How To Blend Traditional And Contemporary Color Theories With Acrylics

Add Value To Your Art - Basic Acrylic Painting Fundamentals

5 Stages Of A Painting

Acrylic Seascape Painting - Basic Fundamental Demonstration

Abstract Acrylic Cow Painting

Paint Roosters With Acrylics - From Charcoal To Finished Painting

Tips For Painting Loose With Acrylics

Paint Loose & Expressive With Acrylics - Brushwork

Paint Loose Techniques Using Acrylics And Mixed Media

Expressive Flowers With Acrylics - Learn An Approach That Gets Results

Advanced Acrylic Landscape Techniques - How To Plan Your Painting

Explore Expressive Mark Making And Collaging - Abstract Cow Painting Class

Have Some Fun Creating With Acrylics, Collage And Graphite - Expressive Painting Techniques

Expressive Flower Painting Techniques With Collaging And Acrylics

Contemporary Owl Painting Techniques Using Pattern & Collage

Expressive Still Life Techniques - Secrets To Painting Abstract Style Art With Acrylic

How To Paint Loose With Acrylics And Mixed Media

Learn Tips For Painting More Expressively - Acrylic & Collage Class For Intermediate Artists

Meet Your Teacher

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Robert Joyner

Making Art Fun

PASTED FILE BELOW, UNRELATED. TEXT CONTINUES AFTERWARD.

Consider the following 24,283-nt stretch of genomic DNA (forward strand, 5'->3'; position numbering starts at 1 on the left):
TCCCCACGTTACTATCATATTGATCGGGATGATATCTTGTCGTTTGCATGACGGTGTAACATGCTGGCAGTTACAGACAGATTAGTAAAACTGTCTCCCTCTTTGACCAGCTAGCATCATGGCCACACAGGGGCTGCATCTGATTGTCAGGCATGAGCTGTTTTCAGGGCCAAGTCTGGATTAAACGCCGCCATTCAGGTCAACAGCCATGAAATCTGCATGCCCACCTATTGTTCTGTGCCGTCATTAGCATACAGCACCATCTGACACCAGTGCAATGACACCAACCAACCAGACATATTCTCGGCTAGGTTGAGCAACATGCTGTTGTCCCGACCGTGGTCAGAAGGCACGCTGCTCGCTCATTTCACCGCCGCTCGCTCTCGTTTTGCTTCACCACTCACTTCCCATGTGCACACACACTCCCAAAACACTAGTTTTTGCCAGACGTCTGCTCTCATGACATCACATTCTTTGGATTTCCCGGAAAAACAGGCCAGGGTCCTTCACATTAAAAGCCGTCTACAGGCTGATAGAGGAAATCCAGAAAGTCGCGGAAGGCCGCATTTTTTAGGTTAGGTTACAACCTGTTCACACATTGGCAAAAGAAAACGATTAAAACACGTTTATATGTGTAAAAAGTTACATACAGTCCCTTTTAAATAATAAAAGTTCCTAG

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1. Introduction: welcome to the expressive Cal painting Workshop. You will learn various methods for creating abstract style Cal paintings. To do this, we will use some good old fashioned brush sling techniques, expressive mark making with crayons, lovely line making marks with the outline er and, lastly, some collage ing with pattern paper. The techniques you will learn can be applied to any animal or subject matter. This class is intended for anyone that wants to learn how to loosen up and have some fun creating powerful, evocative artworks. If any of this sounds interesting to you to sign up now, I hope to see you in class suit and thank you for considering expressive Cal pings with mixed media and acrylic Onley at pain. 2. Special Materials Needed: I just want to cover some specialty materials that you would need for this class. The first thing I'll cover is the artist Greed, crayon And again, these are artists. Great. So they're highly pigmented and these air water soluble And there may about Karan dosh. How are these through Blick Online? So I will leave a link for these. They sell them individually so you can cherry pick whatever colors you want to try. They also sell them in sets again, leave a link for the colors I'm using in this class. And then there's also a few sets I'll leave the link to if you want a sample, a variety. But again, these air essential because if they make some lovely marks and they're highly saturated and their one or four to use on on many subjects, But I will use them in this class for the cow. The next thing I want to cover is the out liner brush. Okay. As you can see, it has a very long bristles and these air wonderful for making ah, linear strokes so you can really load it up and then get a lot of coverage out of it again . mark making tool. So once is loaded with paint, you can create incredible lines, and that's what I'll be using it for in this workshop. This is by Blick. It's their brand and had this home for probably four or five years. I've used it quite a bit. It's so in great shape. So this is a number six, which is the size I will be using in the class. They have a variety of sizes a number two, obviously for, you know, thinner lines. Number 10 if you want a bigger, longer bristles and to create a wider line, so I will be using this in the class. The next thing will be this gel medium. This is about liquid Tex. So it's otra matt gel. I'm so I will use this on the back of my collage papers, and that will again act is a glue, and it will adhere to the paper or canvas. If that's what you decide to use. The next thing I'll talk about is the collage paper. Feel free to use wherever you want. Thes air. Just some interesting papers on the main thing I want to point out. Here is the pattern I will get something that has a nice, strong pattern to it. Solid colors will work. Okay, But if you get something with pattern like this, I think it would make a bigger impact than just a solid color. So again, for this workshop, I would highly recommend getting some sort of collection of random Ah, clause paper that you can use for your finished pain. So that covers these specialty materials. And I will leave again links, swallow the stuff and then the exact Hughes I have as well. 3. Angles And Curves: and the next thing in terms of this overall design is angles versus curves. And again, the reason I bring this up is because I see this a lot with artists, especially with cows and animals, but 10 like for landscapes and cityscapes. Things tend to b'more perpendicular and angular. Geometric type shapes were in nature and animals and stuff things. People tend to read them more on a software curved line. So the idea is with angles is your your your interpreting curves and two more of a line. All right, so it again, this all has to do with the frame, right? There are four main corners, so we have these four edges. Okay, we can't get rid of that. Every piece of art we make interacts with these four edges. That's it. You have to understand that. So when you put angles into your are and you do them in a way that you're using these edges to your strength in your design, then you're going to enhance ah, your shape. So in other words, that this shape comes down, it comes this way, comes off and into it, right then these edges, thes angles, all play against these street perpendicular edges of the frame and the same goes for the shapes with them. Okay, so we have these markings of a whole steam, then those shapes are all interacting. And again, these are things that you you may not consciously think about, but your eyes are registering that. Okay, these things are all interacting with this kind of interesting. Really. You know this sort of thing because you can take simple designs and shapes and make them compelling to the viewer if you understand how to play it against the four main edges. So over here we've got this cow. It just doesn't have the same strength. All right, All of these curves, they really don't interact and play against these lines as well. And the overall read is this very kind of slow. And, you know, it's just not this this week looking alright, visually. So whenever you're you're designing in your drawing, if you're doing a coffee cup or something, try to break things down and angles. Theo doesn't mean you can't have a curve once in a while, but I can tell you from experience. You know these things that if you're the majority of your design is curves, then it's just gonna have, Ah, very soft appearance to it. Just won't be is dynamic within the frame. Okay, So if I really highlighted the spring here, you really start to see that edge That just appears not quite as interesting. Is this one all right? So that's kind of my last little tip about design and kind of composing, if you will. And now you can take these ideas and run with it on your own. 4. Design And Composition: So let's talk a little bit about composition. And in this class again, we're dealing with a cow portrait. So we're going to eliminate a cow landscape. OK, so basically, we don't want the barn defense and the whole field and everything. Okay? We're thinking Mawr. Ah, Portrait. So we're dealing with mainly the bust. I had that sort of thing. I'm just gonna give you some ideas on what to use, and they kind of what toe watch out for. So start with the good. So let's say we have a traditional portrait Lay out there so the head will go in here. We have the ear way. We have a nose, right body lip down there. Couple of nostrils, that sort of thing. Another year here. Good. So that worked fine. And I'm going to go over these and just a second. But for now, just say that's okay. Another idea you can do is to switch this thio more of a landscape layout, and then we can do a profile. So profile would be mawr off a little bit more of the body, and then you would have your head coming out the nose. Um maybe an ear in here. And then the body will go off in there and the other ear over in this area, side of the news. And then, of course, you can have the markings and all that stuff of a cow. Okay, so that's not a bad example. Um, so for a kind of a landscape layout, this is a pretty good design. Watch the tangent. So don't crop it too close to the top. Some. I'm assuming my top is in here, so leave a little bit of gap there, and this is done loosely, but you'll get the point and make the frame. Okay. The frame would be the four edges combined. Make it so has more cow than background. Okay, so basically, you want the body of that cow to cover mawr positive space than the negative space. OK, so don't balance. Um, you don't want equal negative space. And a lot of times that could happen where you create account, portrait, and the next thing you know, you've got this equal amount a negative space to the cow. Okay. So just make sure your your subject, which in this case is a cow, is more dominant. All right. And then you're good to go. Another thing? Maybe. Is it that consider square? So I'll do my best to free hand a square where the cow with Similar to this Where is coming in from one side, Um, kind of goes over the year down and then out like that. Okay, so we have all negative space from here over. So something like that. So that works pretty good, too. All right. I think that's a design that works well again. Similar to this one. You just have to make sure that you have mawr cow the negative space. All right. Don't again. Don't balance. Um, so these are all kind of your basic ideas and step work things I've used in the past and had success with it. So now let's look a, um maybe a few things that you want to avoid. So let's start right here with our portrait. And so in this case, what I'll do is add the head maybe in here years and basically doing a similar layout as I did over in there. Yeah, something like this. So what's happening here is the cow. There's only touching one part of the frame. Okay, So here. So if I shaded the cow as my positive space, I'll just do the whole thing so you can see it. So my edges. Here, here, here, Here. So it's only touching one side. Okay, that this doesn't looks a little bit kind of lonely in there and and the space around it it's just is not broken up. Okay, so you get this one big, continuous, that sort of thing. This whole works better. This actually hitting three sides. Okay, so we have I shaded the negative space in here, and maybe I would want to bring this one down a little bit different will change the angles . Okay. She had just like that that So I've got no 1 to 3. And that's a much more interesting dynamic going on within the frame and everything you do . An art. Whatever subject to paint, it doesn't matter. You always have to design within the frame. You'll find that this these angles that are coming off the edge here visually, you may not see them or notice them right away. But your I sees the spaces and then here there's no interaction there, So it's not really dynamic going on like this one. So in terms of a strong composition and something that's interesting and engaging, this one would probably work a little bit better. Okay, the next thing I will talk about is very common. I mean, I see it all the time. And pretty much every subject you can imagine is when we get tangents. So here I have the cow. So I'm looking here, and the year comes in and breaks right there. Okay, So what happens is we get what? You even take the top of the head up and do the same thing. So these tangents, where you have an edge, A dominant edge right near the frame, like this. There's no good. Okay, it looks uncomfortable. It looks squeezed inside, so you always have to air it out. Okay? You always have to make rooms. Four your edges and let them breathe a little bit, okay? And in that way, you don't feel like something's getting squeezed. All right, so I tried to avoid this sort of things. Okay? The cropping in the tangents, uh, on the edges. All right. If you can avoid like these, too. Common scenarios right here. You have a good chance and developing the basics of a good composition. All right, 5. Crayon Mark Making Tips: in this lesson. I wanted to discuss some of the finer points about crayons and some of the things we will talk about our mark intensity. Well, look a contrast. And then we'll look at setting the table. So basically planning to use them. So that's more about strategy type of thing. And then we'll look a kind of some subtle ways. We can use it as well. So let's go ahead and look at mark intensity. So I will use something with contrast to the blue. All right, this is just a scrap piece of paper. And this is £140 cold press. And, um, what I would do first is just use a little bit of pressure, OK? So when I go into the surface, I'm not bearing into it hard. This is very light pressure. Okay, So barely stroking the paper. OK, now I can go a little bit stronger, and as you can see, it gets pretty intense. And then, of course, waken dio even stronger. Now what I just did there was I broke it because of the intensity and that's going to happen. So we really get these bold lines they had to expect it. You can try to go straight down, or if you go on an angle, you know, you're probably gonna snap him. But this is really what you need. Okay? If you're going to use it for to create mark making, then we want the marks to show up. Okay, This barely registers. And as a viewer, when you see marks like this to me, it looks indecisive. So there's not much confidence behind the artwork, so keep that in mind whenever you using crayon. All right, pressure into the surface is important. You want your marks to stand out, okay, If you're going to create these light lines that all you're doing is really just making the painting fussy. Okay, so that's the one thing I want to cover. All right? So, intensity now contrast, obviously the yellow and the blue. We have contrast there. So you have no problem seeing these marks. However, if I choose a color such as this and hold this up through a piece of white paper here, I start to go in here. You know, you really can't see it that well. And now I pick something like this. You can barely see it all. Contrast is something you have to consider. We're using crayon. The kind of gets back to this point. I made up here with intensity. If you don't have good contrast that it's not gonna be visible, it's not really going to register. It's going to read as indecisive and not much confidence there. So if this is what you're dealing with, then don't even bother. It's not going to make an impact. If you go a little bit later, then Yeah, OK, this is blue on blue. But obviously we have a little bit of contrast. And I go even light yellow here. Yeah, we have a good contrast there. So the light blue and the yellow would obviously be a better choice for this set up. Okay. Ah, lot of times you just have to consider, um, where you're going to apply a stroke. All right, So what? We're going to apply it right here on this shape. I'm like, OK, I want to make a nice, strong line here that can use the light blue that I could probably use the yellow I could use. Okay, so I'm good to go here with all of this stuff so I can get in here and create a lot new problem. And the contrast is good and and jumps out. So just kind of knowing what the scenario is and where the bulk of the mark is going to be is important because it's OK if you start over here with that line. It's not gonna show Oppa's much, but I know I'm gonna bring it up in here. Then that's okay, all right, cause the bulk of this line is used over a much darker value. All right, so again, contrast. It's something you have to consider with selecting your crayon. All right, The next thing I will talk about this setting the table. So for setting the table. Basically, we're looking at planning. All right, So if I were painting, let's say a cow since this is a cow workshop. Now go straight out of the jar here and just a touch of water off camera there. And I want to create a dark value because I want to use this lovely yellow light, yellow or pale yellow. They call it Hugh so I can go with something like this. Say OK, I'm going to create this big mass of color in here so that I can utilise this lovely create and probably a better scenario than using it on let pain or in Cuba, paint will be to let it dry. So if I just did a wet wet though, you'll get a mark in there and that's okay. You may want a subtle shift or a blending off the line. That's fine. But as I let, if I let this dry and I go over with the same color, you're going to see a much different line. But again, the purpose of this piece right here was to say, You're gonna planet All right, so basically, when you're designing your paintings or you're visualizing what's gonna happen, you can often times create a light value area or a dark value area purposely. And then that is done for. The one reason is that you're going to come back and apply crayon over top of it to create an edge or some sort of outline. All right, so I'll let this dry row quick and I'll come back and just show you what that looks like when it's dry so you can see how Planning this brown to show a pop of the pale yellow woodwork Now that we're dry. Okay, pretty much see what's gonna happen right there. So again, planning on area for crayon is fine again. You could do this all the time. You don't necessarily have to do it in the very beginning of your painting. But as a painting develops, you may see an opportunity to use these beautiful marks the okay, But I need to splash a dark, a splash of light value, but a dry and then pop you can have. All right, So, setting the table, the one thing you really want to be careful of if you use stretch canvas and you enjoy painting with crayons is as I demonstrated, you need pressure into the surface to make a mark that's going to be visible and impactful . But you have to watch out for that. All right, it's so easy. The puncture, your canvas. And that's exactly what happened right here. So if you enjoy painting on campus, ah, few options I can give you is hang on unstructured canvas. And that could be 1/2. So I know because then you have to turn around a stretch it if you don't want to do that, but you still want to paint on traditional canvas, then our recommend taking cardboard or foam core. If you have a size that you use often, let's say you like painting on a 16 by 20. If you could take foam core, and what you would do is measure it to the insides. You want to fit within here, and you could cut it down to where would fit in. This speaks. Obviously, you would probably need about three of these to make that happen, and then you could you could basically stack them in there, turn it over, and then that would give you, ah firm surface and you'll be less likely Puncture the other option. I will give you just simply use a pain board. All right, This is very firm. I can put pressure into the surface here like I did with these crayons, and you should be in really good shape. So you're not gonna end up in this situation, all right, so just some words of caution there for those of you that like to paint on canvas and hopefully you won't end up with a bunch of these 6. Final Project Part 1: All right, let me go over the materials. This is a piece of £140 cold press paper Blick Fabbiano blend A really good kind of high end student greed piece of paper, Great for curly painting. I would not use it for finished watercolor art, but again, for what we're doing today hurt. I prefer paper over campus for many reasons. But that's another video in another time. I'm just using a drawing board here so I could tell the painting if I need to. Gives me a nice firm surface a little bit and masking tape to hold it down in case of buckles on over here. I've got a couple of reservoirs of water, one for clean my brush ones like the cleaner for leader mixtures. Pala is ultra marine blue. These air you tricked paintings are blend or brand rather. Oh, it's very blue. Cerulean blue lizard crimson. This is a Venetian red. I don't use this color a lot, but I like to use it. My cows is really rich browns and make some really good Creamy pinks to cad Yellow. This is burnt Sienna number. Have some white over here. This is a paper palette 16 by 12 in. Apart from that have these are mostly bristle and synthetic and bristle brushes. This is a bristle flat. I may use it. This is my fan bristle again. Synthetic very firm. Probably the most underappreciated brush out there. Most people think you can just do grass with it. But I tell you, this thing is very versatile. You'll see me use that I've got around here. Medium, uh, you see is very worn and mushroom, But I'll use that. This is my small pointed around getting in some detail a palette knife. I'll probably scratch into the paint a little bit. The This is just my small, thin lighter may or may not use that the last one I not least I know I use This is my blick out liner brush. Eso very long bristles on this and does some gorgeous line work. So this is a number of six. I've got smaller ones. I've got thicker ones, too, and they're just a little bit thicker than breasts a little bit longer. But if you like to align work, you like Mark making. I would highly recommend this and I'll try to use it for his demo 7. Final Project Part 2: the name of the game now is just getting some color down. So I just start right here. But before I do, I'll Prewett the paper. Do not use any mediums on my paper. So I asked that quite a bit. If I Jess Oh, or anything like that No, I don't. Not just a paper towel here to spread that around and they get off in the excess. So now I just want to get some huge going on. I mean, I have some pain Mixture is here from a previous demo, and I could just clean allow that all a lot of this year's drive anyway. But for what still wet, We'll clean that all and then go with my large flat. And what I want to do is get a little bit of a few different color. So a little bit of my number, a little bit of crimson little bit of my blue just kind of put that down first and mixing it up now. So yellow on that one. Back to mice, truly in crimson Ah, little water. Uh, now spray it again, right back into this yellow clean paper. Cowell's. But now, as I'm doing this. I don't want toe mix it too much, but what I'm trying to do is just cover most of the paper for this one. I don't always do that. I have been left the way. The paper too. But I think for this one I will keep it kind of saying everything. Okay, that's not that. Now I will let this dry. But before I do, if you feel like things air to too much color or value one section, you can go ahead, change that. I could do it a few different ways. I could spray it. This paper's already stained because are you play Hugh on it and lift? Of course, you can always, uh, just take a lighter value color and put on a swell and again touching beautiful places in there to just get that threw that out and to get some of the excess off. Now I'll take a hair dryer, too. It off camera. But one thing I mentioned, I try to say this in all my videos to this important, get this really water down stuff off the edges so it doesn't drip back into your paintings . Later on, Ledra 8. Final Project Part 3: All right. Nice and draw. At this point in my head, I just use my fan for this one and kind of layout where I want things to be and just really about getting the main features in there. There you go. Nice and loose. Okay. You mean where this is? Ah, expressive painting course. So way don't need are you don't need our outlines and our shapes to be perfect. Okay, so have a little bit of fun with it Now you can see I'm just using different colors. Now I'm thinking drawing. I'm just trying to do find the edges of everything. But all the while I'm mixing in different colors, and these off course won't won't stay in there. But for now, this is giving me ideas on color combinations, things I could do in terms of the palate. I have. So this kind of letting things work and blend a little bit. And if these things make it in their fine if not, I don't really care of the stage, because this is nothing more getting start and I kind of sets the tone, though sets the tone for for what's gonna happen. So I've got a nice loose, gestural type layout going there kind of caught some of the key edges and just want to practice and scraping, scraping to a here to. But at this stage, a lot of those scrapes will be painted over. We've used one experiment play. This is a good time to do it. But for the most part, I think just keeping it right right here is pretty much all I need. So I'll let this drive you. That's the key. Let it dry. And then we can come back and lay over top of it without creating, risking the possibility of creating money art. Okay, so I'll see you back in this dress. 9. Final Project Part 4: Hi. Nice and dry. And I definitely want to incorporate some mark making here. So I've got some crayons. So these air again? Crandall quality crayons. They were talking on it. Artist greed. And typically, what happens when you use them? You'll get paint on the ends off. Um, So what I like to do is just dip them in water, take a nap in here and this, get all that crowd off of it. Eso that when I use it, I get a nice Crist, Hugh, and this was pretty clean, so I don't have to worry about that. I always try to look at the colors I have. So I got a lot of these browns and hookers in there. Greens, dark blues, yellows. But I like these yellow strokes a lot. At this point, I don't want to compete with him. So in other words, I don't think the same intense yellow and start putting everywhere else because I feel like it made the track from that. Now, later on, as I add other layers of acrylic over top of this, this may disappear. Faith. Okay. I don't know. I can't see that far ahead. Try to keep things like strokes. And I see that like I'll kind of preserved them but expressive payment. You have to let things work themselves out. And for now, I just don't want to compete with it. So I feel like I could do the same thing. Do some mark making with another value that's a little bit lighter or darker, and this doesn't compete as much. I think this Oakar will be good, so I can kind of test that and then go right into it. And maybe we'll do some zigzagging in here. That's good. E come off the edge. And in terms of using these strokes, I recommend you go bold. Okay, So in other words, don't come here and go rule light. Okay? If you do it like that, it's not come across Tenet. So the person looking at it will say, Oh, well, they really weren't convinced. So we're talking bold, loose abstract art. Put some pressure into it, go into that paint, go into the surface and don't go too far. I mean, you're better off with two or three bold strokes. Then you are to do 50 little Keeney strokes case so one or two strokes make a nice, big impact. And sometimes if you go to many, then they kind of loses its impact. Now, will these strokes make it in the final painting? I don't know. I like the way it's so look already. Well, I can guarantee you they're gonna make it. So the paint still dry so I can start to bring things forward a little bit and maybe I'll start right with no. Someone give Venetian and yellow and maybe a touch of crimson and sienna. There's my correction. Missed it. Try to get something in here. Maybe a nice pink. But I think what the colors I have I don't want it to be too cheery. Don't cotton candy at this point. So maybe do something like that for the nose right now, they're going to go ahead and go with my way. So I touch a little Saru Lian, and with this, they would touch that pink. Basically a little blue, a little pink. Can't push it towards Violet. That's looking pretty good. I know all of this is kind of dark and value at this point, so something like this work pretty good. And now just trying to find some of these shapes in here. Now, just what makes that white up next? I don't want everything to be the same, Hugh. And, oh, just getting something going on here and we could take a napkin, our blend things out, softening a few edges. I could go right back into that yellow like that scribble and news there. So, I mean, a lot of changes. So now I can cake and work into that white paint a little bit. I'm gonna go lighter and value. Okay, so I just had it wait to the mixtures already had Blend that right on up. It's fine. I don't like that. We haven't looked like that softening of the edges there. I like how it kind of revealed that crayon to do that. Let it dry, Then we'll come back and do it again. 10. Final Project Part 5: going Gramma liner. Here I will go right into these cerulean, cerulean and ultra and get what's left of this yellow touch A little bit of red. And this may be a little Venetian, too. It's touch. It may work pretty good. Well, let my brush a little bit more. I think I need a little more yellow. Just I'm giving me what I'm looking for. Now over here, where it's clean on the palate. I think that I will do it. Actually. Go a little bit of a low. You see, that halo has got a little more punch to it. This intense, though. So you gotta be careful with it. Some mix it in with what? I have just to tone it down. And now complex. A little bit of that crimson in there. Venetian. All right. So kind of getting back into drawing here and finding some of these agents. It's all I'm doing Pretty good. We'll pull that blew down here and get a little bit of white in there and see how it mixes . And there? Yeah, a little more whitening. That blue. There we go now. Kind of mix it up slash I like this mark, but it's just competing too much with that yellow. So I need to dissolve that somehow. So I am going to switch brushes here with my round, and actually, I go with my flat to. So what I'll do is I'll hold both of them at the same time. Maybe a touch of crimson in there. So a little green love blue Will Crimson would do something like that. We'll get a dark year going. Yeah, something like this. Okay. All right. Now, Dad, that to reveal some of what was there? Crimson little Venetian. Um, now go with some lighter values in here. Now, taking that right into these yellows, Apparently I have some bloom on brush. It's okay. I really like this yellow. Actually, I think it would look good in here again. Take a little bit off smudging that out a little bit. Now grab a touch more that Venetian. I really like how that was looking in there. And it's gonna find a few edges here that's looking good. Go into these weights, see if I can pop it in a few places. Take some of that white right into these greens on scratch. into it a little bit. See how that limeys start to work. Leave a little bit of that A little bit of like value in here for the Libby, well, smudging. Let's let that dry and then we'll come back and check it out. 11. Final Project Part 6: all right. Nice and dry. And although he's got some really nice abstract qualities going there, um but you always kind of had to assess where you're at. What does it be and then kind of go from there and try? No, Let some of these really nice spaces breathe a little bits you don't want toe do too much, Mom. So I'm going to you go with a little bit of crayon. So these air Karan dosh artists. Great crayon. Very, very rich and pigment as you can see. Beautiful mark making device Here s so if you like drawing you want pops of color in your work. I couldn't recommend these enough of Jozy since probably a month into my career back and 2000. And, um, I get through pick, go through periods where I don't use them for a while, but I always come back. I just want to do so mark making and here and maybe define an edge in there, I think Oh, this is working pretty good. But sometimes just seeing that color right there, how it's me, envision what it will look like here. I think this will work good. So something like that on this defining that year that edge in a very subtle way. So that little mark right there helps to find that shake kind of running up into here. I can come back with that yellow, which I wasn't too crazy about right there. I think that looks a lot better. Those those marks are nice. I don't want to compete with him too much, and then that's where it gets a little bit tricky. Kind of put a little marked down, trying to envision what that color will look like in there. But I've got, you know, Mark, Mark. I feel like I need something I mark down in here. That's not bad. Like I need something in here just to kind of balance on out a little bit. That's pretty good. 12. Final Project Part 7: so I decided to pause and let everything dry. Have some papers that I'll I'm going to experiment with a little bit on. This is, Ah, a new thing. I'm working. But but I think for abstract helping, really painting any subject. It's something fun. I think. What? That would add a little interest. And I think this painting is in a good stage to do it. No, I'm doing is I'm thinking, looking at the patterns and the colors I have. I'm going to hold it off each one of them up to the painting separately, just to see if there's something that may work. And obviously we have some, you know, papers like this or this lines and kind of some simple colors. Flip it over. We have a solid color on each one. There's some patterns, so it might be kind of interesting catching my eye. I think it would look good with colors, too, and these solids air kind of nice as well, see what I have. I think I already have some blue in there lines. All of these colors are actually do pretty good with what I have never worked with the dots before. Maybe that would be intriguing. So for now, I think that gives me enough to work with. And I'm really liking the dots for some reason and just kind of laying it out. See how maybe that would how I would arrange him. Things I'm looking at are the angles that are already there like this angle. I don't mind that angle, but I don't think I would want to put this in a similar angle. I think I would want to try to play against it a little bit if I decided to use it. Yeah, I think something like this might be interesting. I'm going Shoot. Just create an organic type of shape there that may fit with what I have. Kind of like that may be in there somewhere. Looks like that with it. I'll get back and look at the flip side of this. So I got the dots going on. I'm thinking lines. Maybe we're just a solid color. Might be kind of cool or something either Like this, it's got the texture to it. Or writing. Yeah, Still, with something like this? Yeah, I think placing it in something that sort of arrangement may work. What I do because I have tape on the edges is kind of where I think it would easy to take the table. Something like that. Yeah. And these little scraps like this, I with this, I'm gonna keep those handy. And the same goes for the dots. So I have that as well. Just in case. You know, I want to Sprinkle that in in another area. For now, I think that'll work. Now. I will use some Matt Joe to adhere it to the painting and just selecting this right here to do it. I'm not contented with water or just use a straight out of the jaar, which is what I'm doing. I'm not too concerned about getting this on the painting. If it gets on there, that's fine. I'm not gonna worry about it. Just add a little bit of texture to the finish, Please. Roughly were rewarded and again trying to keep that tape in mind so that when I take that off struggling and now just a little bit around the edges, I think we'll hold that down. And the same goes for this. Make sure you get off the edge is really good, so it doesn't peel up a place that I'll get my head head in the film himself. I'll just pull that down with coming up in here and to do that on the edges. So just a little bit here, just to make sure that stays down. So this point, I won't take a dryer to it. Just Teoh, quickly get this thing to a state where I can take it to the next level. I'll clean my brush in the water, but before I do, I try to always get the excess off. That just keeps my water a little bit fresher longer and trying to a wood using a brush you really care about, so I'll drive us and come right back. 13. Final Project Part 8: All right. So we have this dry now, and I think the next step Well, I'm talking. I'm gonna put little tape on this brush. Carol, starting again. Come off. I think about you is recapture a few edges and then get Get the white on the face. Coming forward a little bit. I'll go and do the white of the face first. Don't pull my white mixtures on this side over here. So, a little cerulean little number, Little Venetian. The colors are all pretty much the same. Um, Eliza ruined Venetian can. Ready cad, yellow cerulean, burn number, raw yellow joker and then ultra the my titanium. So I'll get something in here first. Kind of Get that going. Okay, That'll help. Quite a bit. I try to go with some ultra. Yes, a rule, Ian. And maybe a touch of the red. Well, actually, get Venetian. Remember, the Venetian is a pretty intense color, so use sparingly. That's all looking pretty good. So I can use the same similar dark you. But I wouldn't change it a little bit through. Maybe a brownish Hollier. So some brokers, some Venetian, maybe a touch away, they can see that's pretty much gray out of that. So I push a little bit of red in that and grab a piece of scrap paper here. It's not too bad we'll go a little more Oakar, though I think that's getting me where I want to go are think I want to go and I kind of like that earthy Brown. I think it goes well with the subject, and I'll keep that brown right there. I don't think it's what hurt me a whole lot, and I'm going to work into the side of it a little bit, so I don't want to invade the center of it. I am going to borrow some of that you and get this news back in there now, giving it something's blues and browns and again cut borrowing from that again and this and that. This keeps a little more harmony as I go, and it's important to do that. Just some advice, abstract stuff in there, Maybe this for giggles. Spray that down that just like what color? You can kind of get some soft edges that way and back to my liner brush here and this kind of work into that a little bit and a paper towel. Just just smear that around and now go into these yellows. I think I would turn that down a little bit, or tented with a little bit of white. And where I'm thinking about is just something like this, but just pushing it a little more to a yellow. That's not bad now, plenty of water, and this is still really thick. You know, I used everybody a paint. Heavy body. Acrylics were reason. That's because you can dilute him quite a bit and you'll still keep that thick integrity well without no ruling it, ruining it. And now you can see I put a little circle there, little circle here, and it's playing off of those circles that are in the pattern a little bit, and some of that will stay. Some of that will go, um, what is have to see how it evolves and just taking that moment to look at it. I think I'll pull some weights down in here and again, just playing out for that circle. I'm going to just highlight it a little bit or accident by going around it loosely and slash here and there of some weight, we'll probably use it again. So this delayed it right off to the side. You can see I use these paper cows quite a bit to soften things. Now take that white right into these pinks a little bit. I'm a touch of Venetian in there and just get a little will be lighter value in here. It's good because I got these splashes of white in there and I know they're still wet. I really want to a big punch of dark right here. But I don't want to go into that with the dark, so I know it's going to blend and I want the dark could be a kind of a transparent color. So whenever you're dealing with a really dark value, if you can keep it somewhat transparent, it's not as heavy. And that's what I want. What a nice dark I wanted to be have some transparent quality to it so that some of those lighter values and all of these lighter values and strokes glow through it so the light will penetrate through that transparent layer. Touch all of this and come back Okay, this too opaque, then you don't get that same quality. Okay, so I'll let this dry and then we'll come back and add that punch of dark and see how it looks. 14. Final Project Part 9: All right, so we're driving the touch here, and as always, you know, you envision what you want to do next and which remember, I told you, want to put that splash of dark in there, but, you know, as a drives and you look at it longer, you can, too. Um, maybe second guess it a little bit. Any time there's that second guessing, it's a good time just to stop just to clear your head through your thoughts. And just look at the painting for a while, sometimes taking that moment to absorb what's going on in your head. You can see things that, you know, maybe your brain is seeing, but it just hasn't registered yet. So anyway, that's what I've been doing. It is dry, and the more I think about this, I just don't know if I really need a solid color in there. I like all of these different things happen. So I thought, you know, no less is best. You know, we always want toe create a nice painting with less strokes. Impossible. I think for right now I would like to this add a pop, uh, color in there and see if I can make this shape come alive without adding a religious and to do it, I'm thinking more along the lines of crayon. So crayon is Ah, good way to add that pop and basically do the same thing I wanted to do, which was to bring that shape out. If it doesn't go well, then well, can always go back to my original plan. So I've got selected this one. It's a little bit later and value. Um, then you know, the blue or anything I have and thinking lightened fresh, a little touch of yellow. This is like a very light yellow. And, you know, if I can get in here and do this sort of saying, um, I don't think I'll be OK. No. And then I've got a dark one here, come in here and just kind of hit the few of these edges in there and maybe the little circle with their a round sum up in here. I've got some dark already right here, so I can kind of run into that and then do something like that here. So finger blending is legal so we can do that. And a few bold strokes better than a bunch of little jagged strokes. So always keep that in mind. So nice and bold. And then we can come in here and just break that up a little bit about this painting over at this. This Mitch and, as always, a little paper towel blotting. Not too much. Good way to dissolve those lines and get my brush out of the water before ruin it even more . He's just ruined. Nice that time or better. So now a little bit of ultra. That's a red. I just want to make that value when they're little bit darker. Maybe run. Allowing up there they were, the circle a little bit good. I think at this point, soften that one a little bit. Just because they were about the same height like this came up in here that came up in there. Listen, what? There's a compete with each other so you can see how that little mark right there offsets it. All right, so I'm gonna clean my table off, take the tape off, and then we'll get a much better look at it. As you can see, I've started to take some of this tape off and I wanted to just make a few points here when you're taking tape, all like this, Um, go slow. So, you know, especially this is good paper, but it's not great watercolor paper, And it was really, really good quality watercolor paper. It wouldn't here, but because this is common average blend, it is easy to tear. If it cares. It's just simply going to possibly going through the painting and you just don't want that . So, as you can see, I'm going very, very slow. So here's a look at the final piece, and I'm glad I stopped when I did. I'm really glad. Did this punch of yellow over something darker. We've got a dark mass over here. That's all we needed. I love the the mixed media there, the circles and, you know, you can see a little circle there as a little pop to it. Even this, even though this of part right here, this piece of paper we put in isn't as prominent, it still adds, texture enhances the piece. I mean, there's all this light value right here from there. They're down to this corner and it comes across. There is all attributed to that little piece of paper, and so that to as this kind of streak and movement that I didn't have before. So all in all, I think it turned out great. I'm happy with it. Ah, lot happening here a lot. Lot of expressive techniques, I think sheared in this quick demo. And I think these are things that you could taken explore with. But, you know, try any subject. Try a simple coffee cop. Whatever. Vase. You know, the idea really is to keep your subject simple so you can focus on the techniques. Because if you get too much going on, then you're gonna complicate the whole idea of it. And, you know, any time you can simplify, it's a much better approach. And then as you grow with it, maybe you become more experienced. Then you can start to do more complex ideas, but add little increments at a time. Sky's the limit. Okay, Have fun with it. Hope you enjoyed it. And thanks for watching